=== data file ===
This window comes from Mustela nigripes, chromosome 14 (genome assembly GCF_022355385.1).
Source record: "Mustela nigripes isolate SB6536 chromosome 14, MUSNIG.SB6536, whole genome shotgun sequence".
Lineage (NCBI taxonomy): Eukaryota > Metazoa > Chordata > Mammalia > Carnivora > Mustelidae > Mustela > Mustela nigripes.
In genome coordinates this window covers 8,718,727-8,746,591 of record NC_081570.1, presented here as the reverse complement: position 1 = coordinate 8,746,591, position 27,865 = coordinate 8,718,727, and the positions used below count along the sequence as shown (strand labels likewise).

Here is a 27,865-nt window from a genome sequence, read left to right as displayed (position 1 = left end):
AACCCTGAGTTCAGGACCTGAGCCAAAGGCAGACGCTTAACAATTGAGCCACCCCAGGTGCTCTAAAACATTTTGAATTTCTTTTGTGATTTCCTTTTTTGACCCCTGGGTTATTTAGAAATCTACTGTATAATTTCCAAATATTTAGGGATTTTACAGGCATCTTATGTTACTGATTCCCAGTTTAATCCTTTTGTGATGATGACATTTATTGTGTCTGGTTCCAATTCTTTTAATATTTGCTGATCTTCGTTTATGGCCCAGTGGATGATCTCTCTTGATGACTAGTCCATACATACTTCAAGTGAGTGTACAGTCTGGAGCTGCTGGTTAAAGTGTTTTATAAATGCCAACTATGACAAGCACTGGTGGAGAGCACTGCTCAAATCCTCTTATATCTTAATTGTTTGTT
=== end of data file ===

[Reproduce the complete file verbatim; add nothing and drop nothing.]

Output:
This window comes from Mustela nigripes, chromosome 14 (genome assembly GCF_022355385.1).
Source record: "Mustela nigripes isolate SB6536 chromosome 14, MUSNIG.SB6536, whole genome shotgun sequence".
Lineage (NCBI taxonomy): Eukaryota > Metazoa > Chordata > Mammalia > Carnivora > Mustelidae > Mustela > Mustela nigripes.
In genome coordinates this window covers 8,718,727-8,746,591 of record NC_081570.1, presented here as the reverse complement: position 1 = coordinate 8,746,591, position 27,865 = coordinate 8,718,727, and the positions used below count along the sequence as shown (strand labels likewise).

Here is a 27,865-nt window from a genome sequence, read left to right as displayed (position 1 = left end):
AACCCTGAGTTCAGGACCTGAGCCAAAGGCAGACGCTTAACAATTGAGCCACCCCAGGTGCTCTAAAACATTTTGAATTTCTTTTGTGATTTCCTTTTTTGACCCCTGGGTTATTTAGAAATCTACTGTATAATTTCCAAATATTTAGGGATTTTACAGGCATCTTATGTTACTGATTCCCAGTTTAATCCTTTTGTGATGATGACATTTATTGTGTCTGGTTCCAATTCTTTTAATATTTGCTGATCTTCGTTTATGGCCCAGTGGATGATCTCTCTTGATGACTAGTCCATACATACTTCAAGTGAGTGTACAGTCTGGAGCTGCTGGTTAAAGTGTTTTATAAATGCCAACTATGACAAGCACTGGTGGAGAGCACTGCTCAAATCCTCTTATATCTTAATTGTTTGTT